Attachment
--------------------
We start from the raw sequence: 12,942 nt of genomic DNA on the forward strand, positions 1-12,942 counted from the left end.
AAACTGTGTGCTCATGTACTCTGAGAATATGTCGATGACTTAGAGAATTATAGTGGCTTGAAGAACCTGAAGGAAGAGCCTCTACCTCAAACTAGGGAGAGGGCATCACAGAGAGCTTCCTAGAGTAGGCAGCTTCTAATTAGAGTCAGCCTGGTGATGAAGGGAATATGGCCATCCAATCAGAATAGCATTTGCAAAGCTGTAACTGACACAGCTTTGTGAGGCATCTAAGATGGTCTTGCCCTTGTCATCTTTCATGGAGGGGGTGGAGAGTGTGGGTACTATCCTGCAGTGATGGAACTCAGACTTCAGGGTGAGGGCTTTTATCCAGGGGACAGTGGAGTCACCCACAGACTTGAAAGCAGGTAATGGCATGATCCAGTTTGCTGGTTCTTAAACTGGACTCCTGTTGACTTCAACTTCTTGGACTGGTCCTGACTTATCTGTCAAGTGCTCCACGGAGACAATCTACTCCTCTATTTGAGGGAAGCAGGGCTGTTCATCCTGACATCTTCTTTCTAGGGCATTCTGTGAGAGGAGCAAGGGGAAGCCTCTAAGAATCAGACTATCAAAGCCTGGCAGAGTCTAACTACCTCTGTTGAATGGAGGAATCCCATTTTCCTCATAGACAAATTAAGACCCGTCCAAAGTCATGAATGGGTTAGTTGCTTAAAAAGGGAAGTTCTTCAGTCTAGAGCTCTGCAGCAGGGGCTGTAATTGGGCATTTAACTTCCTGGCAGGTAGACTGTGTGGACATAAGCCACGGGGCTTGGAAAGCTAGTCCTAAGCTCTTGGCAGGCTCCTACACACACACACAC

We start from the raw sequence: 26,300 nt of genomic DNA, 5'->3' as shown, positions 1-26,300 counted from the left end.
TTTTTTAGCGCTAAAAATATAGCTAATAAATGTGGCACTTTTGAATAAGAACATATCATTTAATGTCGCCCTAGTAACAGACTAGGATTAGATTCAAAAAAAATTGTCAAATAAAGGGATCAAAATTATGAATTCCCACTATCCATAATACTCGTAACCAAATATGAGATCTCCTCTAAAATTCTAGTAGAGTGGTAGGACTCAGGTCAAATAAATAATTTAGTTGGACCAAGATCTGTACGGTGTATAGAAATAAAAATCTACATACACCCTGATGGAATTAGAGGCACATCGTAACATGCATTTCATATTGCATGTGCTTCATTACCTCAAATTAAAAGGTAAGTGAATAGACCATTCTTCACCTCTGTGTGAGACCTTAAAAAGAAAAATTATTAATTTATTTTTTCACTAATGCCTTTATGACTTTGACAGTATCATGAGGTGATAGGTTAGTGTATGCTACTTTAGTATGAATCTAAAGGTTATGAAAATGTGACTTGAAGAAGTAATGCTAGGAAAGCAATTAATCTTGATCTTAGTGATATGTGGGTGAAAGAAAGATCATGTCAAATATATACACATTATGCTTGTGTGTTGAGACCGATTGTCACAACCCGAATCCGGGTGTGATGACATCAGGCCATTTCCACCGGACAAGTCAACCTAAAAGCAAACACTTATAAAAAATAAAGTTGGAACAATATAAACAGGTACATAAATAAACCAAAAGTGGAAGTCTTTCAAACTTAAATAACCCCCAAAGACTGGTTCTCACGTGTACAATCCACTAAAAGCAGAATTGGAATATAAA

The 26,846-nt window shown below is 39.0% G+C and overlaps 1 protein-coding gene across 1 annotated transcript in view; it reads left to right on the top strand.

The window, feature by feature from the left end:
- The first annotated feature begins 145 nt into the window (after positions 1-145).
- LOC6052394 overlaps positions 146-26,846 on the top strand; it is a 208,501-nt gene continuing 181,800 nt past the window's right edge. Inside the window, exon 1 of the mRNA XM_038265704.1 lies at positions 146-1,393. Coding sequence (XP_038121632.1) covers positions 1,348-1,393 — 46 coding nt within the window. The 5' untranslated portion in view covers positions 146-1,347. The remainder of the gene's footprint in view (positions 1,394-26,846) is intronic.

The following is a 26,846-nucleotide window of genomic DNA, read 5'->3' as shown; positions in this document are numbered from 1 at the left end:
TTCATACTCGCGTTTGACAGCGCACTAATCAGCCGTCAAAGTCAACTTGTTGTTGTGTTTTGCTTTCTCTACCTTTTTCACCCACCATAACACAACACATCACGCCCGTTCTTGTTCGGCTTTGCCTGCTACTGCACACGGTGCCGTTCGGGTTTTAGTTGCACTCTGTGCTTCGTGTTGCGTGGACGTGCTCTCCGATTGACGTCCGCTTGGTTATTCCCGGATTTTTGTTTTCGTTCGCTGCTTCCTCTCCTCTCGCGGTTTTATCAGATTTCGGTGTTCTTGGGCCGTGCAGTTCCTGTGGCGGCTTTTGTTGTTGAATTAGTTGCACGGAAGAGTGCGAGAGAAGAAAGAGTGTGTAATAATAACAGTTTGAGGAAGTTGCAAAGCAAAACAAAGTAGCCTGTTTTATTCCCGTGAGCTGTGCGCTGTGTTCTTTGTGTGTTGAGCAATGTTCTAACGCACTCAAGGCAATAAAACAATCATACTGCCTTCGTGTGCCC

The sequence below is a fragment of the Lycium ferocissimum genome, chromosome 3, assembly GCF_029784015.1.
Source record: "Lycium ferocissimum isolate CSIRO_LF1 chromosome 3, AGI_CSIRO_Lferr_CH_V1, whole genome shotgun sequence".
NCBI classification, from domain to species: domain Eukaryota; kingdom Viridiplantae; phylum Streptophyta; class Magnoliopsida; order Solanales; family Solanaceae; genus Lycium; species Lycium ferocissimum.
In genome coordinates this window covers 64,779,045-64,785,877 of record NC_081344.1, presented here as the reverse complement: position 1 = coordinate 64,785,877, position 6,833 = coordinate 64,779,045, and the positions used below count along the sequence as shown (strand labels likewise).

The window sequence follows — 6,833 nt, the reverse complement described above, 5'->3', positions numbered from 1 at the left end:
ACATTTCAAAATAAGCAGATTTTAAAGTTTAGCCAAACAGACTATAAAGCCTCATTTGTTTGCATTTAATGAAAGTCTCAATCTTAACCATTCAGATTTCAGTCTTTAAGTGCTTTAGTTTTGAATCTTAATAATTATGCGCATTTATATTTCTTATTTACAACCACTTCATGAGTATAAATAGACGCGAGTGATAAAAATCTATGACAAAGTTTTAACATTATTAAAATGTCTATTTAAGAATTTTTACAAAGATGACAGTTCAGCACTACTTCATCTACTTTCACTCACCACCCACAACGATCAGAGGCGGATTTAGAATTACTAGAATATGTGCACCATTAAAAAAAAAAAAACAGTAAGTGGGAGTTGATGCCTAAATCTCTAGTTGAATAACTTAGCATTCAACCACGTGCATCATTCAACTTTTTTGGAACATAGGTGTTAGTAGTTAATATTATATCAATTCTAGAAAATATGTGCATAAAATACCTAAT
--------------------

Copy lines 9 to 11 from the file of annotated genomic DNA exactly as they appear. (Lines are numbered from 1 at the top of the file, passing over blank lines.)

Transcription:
The following is a 26,846-nucleotide window of genomic DNA, read 5'->3' as shown; positions in this document are numbered from 1 at the left end:
TTCATACTCGCGTTTGACAGCGCACTAATCAGCCGTCAAAGTCAACTTGTTGTTGTGTTTTGCTTTCTCTACCTTTTTCACCCACCATAACACAACACATCACGCCCGTTCTTGTTCGGCTTTGCCTGCTACTGCACACGGTGCCGTTCGGGTTTTAGTTGCACTCTGTGCTTCGTGTTGCGTGGACGTGCTCTCCGATTGACGTCCGCTTGGTTATTCCCGGATTTTTGTTTTCGTTCGCTGCTTCCTCTCCTCTCGCGGTTTTATCAGATTTCGGTGTTCTTGGGCCGTGCAGTTCCTGTGGCGGCTTTTGTTGTTGAATTAGTTGCACGGAAGAGTGCGAGAGAAGAAAGAGTGTGTAATAATAACAGTTTGAGGAAGTTGCAAAGCAAAACAAAGTAGCCTGTTTTATTCCCGTGAGCTGTGCGCTGTGTTCTTTGTGTGTTGAGCAATGTTCTAACGCACTCAAGGCAATAAAACAATCATACTGCCTTCGTGTGCCC

The sequence below is a fragment of the Lycium ferocissimum genome, chromosome 3, assembly GCF_029784015.1.